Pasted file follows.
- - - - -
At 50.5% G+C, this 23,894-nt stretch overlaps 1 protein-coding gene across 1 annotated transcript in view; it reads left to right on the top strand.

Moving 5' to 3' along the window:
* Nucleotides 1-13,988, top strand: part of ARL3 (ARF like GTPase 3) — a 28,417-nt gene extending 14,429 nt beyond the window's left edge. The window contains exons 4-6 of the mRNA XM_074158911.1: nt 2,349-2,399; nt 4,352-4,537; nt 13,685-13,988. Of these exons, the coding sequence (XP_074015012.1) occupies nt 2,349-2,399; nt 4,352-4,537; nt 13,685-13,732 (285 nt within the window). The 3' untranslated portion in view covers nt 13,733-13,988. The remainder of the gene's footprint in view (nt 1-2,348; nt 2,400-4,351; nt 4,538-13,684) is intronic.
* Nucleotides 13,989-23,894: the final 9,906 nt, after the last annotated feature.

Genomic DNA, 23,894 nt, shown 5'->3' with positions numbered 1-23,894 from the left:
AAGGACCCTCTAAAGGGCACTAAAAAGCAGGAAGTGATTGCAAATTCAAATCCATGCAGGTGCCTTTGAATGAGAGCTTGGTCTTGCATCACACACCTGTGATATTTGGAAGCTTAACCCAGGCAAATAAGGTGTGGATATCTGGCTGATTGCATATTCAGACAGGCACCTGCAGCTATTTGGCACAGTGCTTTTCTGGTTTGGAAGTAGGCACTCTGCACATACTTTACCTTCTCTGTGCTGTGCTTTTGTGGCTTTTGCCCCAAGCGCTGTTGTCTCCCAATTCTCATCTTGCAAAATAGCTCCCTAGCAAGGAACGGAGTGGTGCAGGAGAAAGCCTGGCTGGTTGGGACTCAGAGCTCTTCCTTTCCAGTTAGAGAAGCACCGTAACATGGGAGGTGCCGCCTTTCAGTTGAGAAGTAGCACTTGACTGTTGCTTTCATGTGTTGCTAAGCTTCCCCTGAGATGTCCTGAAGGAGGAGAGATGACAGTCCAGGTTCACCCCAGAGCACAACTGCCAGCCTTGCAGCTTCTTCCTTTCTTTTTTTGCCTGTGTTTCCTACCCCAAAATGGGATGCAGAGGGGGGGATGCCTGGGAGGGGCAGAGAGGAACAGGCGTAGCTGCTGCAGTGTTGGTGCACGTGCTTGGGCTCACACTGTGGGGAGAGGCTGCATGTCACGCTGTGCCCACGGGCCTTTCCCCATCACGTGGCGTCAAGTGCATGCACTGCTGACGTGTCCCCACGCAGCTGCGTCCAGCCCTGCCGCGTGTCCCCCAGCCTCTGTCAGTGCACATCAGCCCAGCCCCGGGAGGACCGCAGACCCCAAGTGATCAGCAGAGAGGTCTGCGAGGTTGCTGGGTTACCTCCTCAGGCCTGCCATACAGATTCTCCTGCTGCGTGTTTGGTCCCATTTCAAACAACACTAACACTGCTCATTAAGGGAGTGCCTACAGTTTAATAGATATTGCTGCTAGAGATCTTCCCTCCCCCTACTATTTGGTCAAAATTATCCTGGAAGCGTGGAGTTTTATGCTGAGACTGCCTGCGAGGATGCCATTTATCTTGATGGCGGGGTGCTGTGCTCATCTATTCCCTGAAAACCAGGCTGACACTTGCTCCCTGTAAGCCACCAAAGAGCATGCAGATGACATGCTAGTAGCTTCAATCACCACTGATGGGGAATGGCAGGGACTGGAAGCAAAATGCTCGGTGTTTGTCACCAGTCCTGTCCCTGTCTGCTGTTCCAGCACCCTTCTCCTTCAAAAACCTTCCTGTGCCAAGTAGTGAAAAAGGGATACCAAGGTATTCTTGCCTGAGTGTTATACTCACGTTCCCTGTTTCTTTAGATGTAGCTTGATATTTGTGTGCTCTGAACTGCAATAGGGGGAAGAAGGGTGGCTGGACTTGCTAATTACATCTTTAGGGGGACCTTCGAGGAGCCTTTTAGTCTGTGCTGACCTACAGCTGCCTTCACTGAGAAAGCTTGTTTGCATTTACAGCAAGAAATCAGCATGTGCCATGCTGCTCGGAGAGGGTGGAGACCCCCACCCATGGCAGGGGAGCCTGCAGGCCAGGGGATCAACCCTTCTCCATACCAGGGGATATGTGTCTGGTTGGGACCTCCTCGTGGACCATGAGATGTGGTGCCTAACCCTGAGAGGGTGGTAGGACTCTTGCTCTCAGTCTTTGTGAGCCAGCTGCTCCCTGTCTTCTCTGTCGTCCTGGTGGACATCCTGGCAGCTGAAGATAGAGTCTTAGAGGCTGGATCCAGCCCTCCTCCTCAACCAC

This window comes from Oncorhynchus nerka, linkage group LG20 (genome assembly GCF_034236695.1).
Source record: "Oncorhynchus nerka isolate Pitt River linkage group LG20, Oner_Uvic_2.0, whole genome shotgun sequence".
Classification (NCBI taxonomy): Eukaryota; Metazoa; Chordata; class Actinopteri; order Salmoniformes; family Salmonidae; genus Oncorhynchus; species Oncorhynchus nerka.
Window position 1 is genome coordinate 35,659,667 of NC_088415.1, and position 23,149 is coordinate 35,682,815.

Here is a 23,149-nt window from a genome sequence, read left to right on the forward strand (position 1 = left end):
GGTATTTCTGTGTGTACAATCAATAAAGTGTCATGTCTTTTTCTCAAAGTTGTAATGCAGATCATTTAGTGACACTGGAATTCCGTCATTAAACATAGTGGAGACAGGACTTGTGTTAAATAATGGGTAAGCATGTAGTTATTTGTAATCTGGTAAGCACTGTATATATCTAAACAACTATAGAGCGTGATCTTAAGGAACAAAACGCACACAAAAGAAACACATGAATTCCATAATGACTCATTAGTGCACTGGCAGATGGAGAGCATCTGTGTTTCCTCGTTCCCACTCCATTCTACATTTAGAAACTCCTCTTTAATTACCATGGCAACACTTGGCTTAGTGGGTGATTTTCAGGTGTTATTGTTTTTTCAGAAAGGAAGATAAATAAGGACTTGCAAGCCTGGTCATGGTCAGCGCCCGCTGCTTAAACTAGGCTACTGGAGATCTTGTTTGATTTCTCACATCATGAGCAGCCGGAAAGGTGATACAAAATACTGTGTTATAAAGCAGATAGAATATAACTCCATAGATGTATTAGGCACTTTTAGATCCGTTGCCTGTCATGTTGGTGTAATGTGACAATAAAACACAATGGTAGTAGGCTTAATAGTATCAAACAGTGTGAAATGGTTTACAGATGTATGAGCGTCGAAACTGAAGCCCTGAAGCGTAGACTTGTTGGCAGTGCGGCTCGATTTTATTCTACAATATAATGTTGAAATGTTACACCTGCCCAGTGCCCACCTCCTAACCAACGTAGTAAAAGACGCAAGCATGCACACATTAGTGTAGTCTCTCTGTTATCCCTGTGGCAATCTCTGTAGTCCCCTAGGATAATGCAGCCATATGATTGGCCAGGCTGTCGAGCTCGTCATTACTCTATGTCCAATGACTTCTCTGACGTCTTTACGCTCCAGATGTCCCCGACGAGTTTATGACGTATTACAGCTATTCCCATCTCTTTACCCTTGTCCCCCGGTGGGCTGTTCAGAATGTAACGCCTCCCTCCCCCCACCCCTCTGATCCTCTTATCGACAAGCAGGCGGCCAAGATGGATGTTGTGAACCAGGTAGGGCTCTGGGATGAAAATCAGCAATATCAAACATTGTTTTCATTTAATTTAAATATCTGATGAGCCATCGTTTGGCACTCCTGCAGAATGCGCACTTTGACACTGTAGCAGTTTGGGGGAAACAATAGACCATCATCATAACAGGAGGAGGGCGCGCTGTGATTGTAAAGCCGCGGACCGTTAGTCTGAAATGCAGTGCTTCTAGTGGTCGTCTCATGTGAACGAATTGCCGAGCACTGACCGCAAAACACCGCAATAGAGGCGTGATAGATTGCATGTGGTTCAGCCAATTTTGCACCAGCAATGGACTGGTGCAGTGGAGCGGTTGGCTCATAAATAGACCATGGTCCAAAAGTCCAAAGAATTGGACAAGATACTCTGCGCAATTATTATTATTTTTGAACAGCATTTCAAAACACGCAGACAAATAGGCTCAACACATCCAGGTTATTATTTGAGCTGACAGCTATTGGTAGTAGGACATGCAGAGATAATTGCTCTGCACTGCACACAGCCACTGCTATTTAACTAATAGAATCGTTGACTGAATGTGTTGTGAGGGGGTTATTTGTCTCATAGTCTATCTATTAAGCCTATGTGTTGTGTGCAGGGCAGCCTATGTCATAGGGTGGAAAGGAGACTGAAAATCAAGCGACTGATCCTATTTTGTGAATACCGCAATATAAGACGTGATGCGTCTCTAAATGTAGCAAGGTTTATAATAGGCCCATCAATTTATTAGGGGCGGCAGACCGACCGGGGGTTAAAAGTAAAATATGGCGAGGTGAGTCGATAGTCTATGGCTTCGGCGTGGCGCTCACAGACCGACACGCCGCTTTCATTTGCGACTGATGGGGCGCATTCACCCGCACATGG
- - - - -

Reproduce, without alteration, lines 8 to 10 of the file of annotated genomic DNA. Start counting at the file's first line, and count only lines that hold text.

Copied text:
Source record: "Oncorhynchus nerka isolate Pitt River linkage group LG20, Oner_Uvic_2.0, whole genome shotgun sequence".
Classification (NCBI taxonomy): Eukaryota; Metazoa; Chordata; class Actinopteri; order Salmoniformes; family Salmonidae; genus Oncorhynchus; species Oncorhynchus nerka.
Window position 1 is genome coordinate 35,659,667 of NC_088415.1, and position 23,149 is coordinate 35,682,815.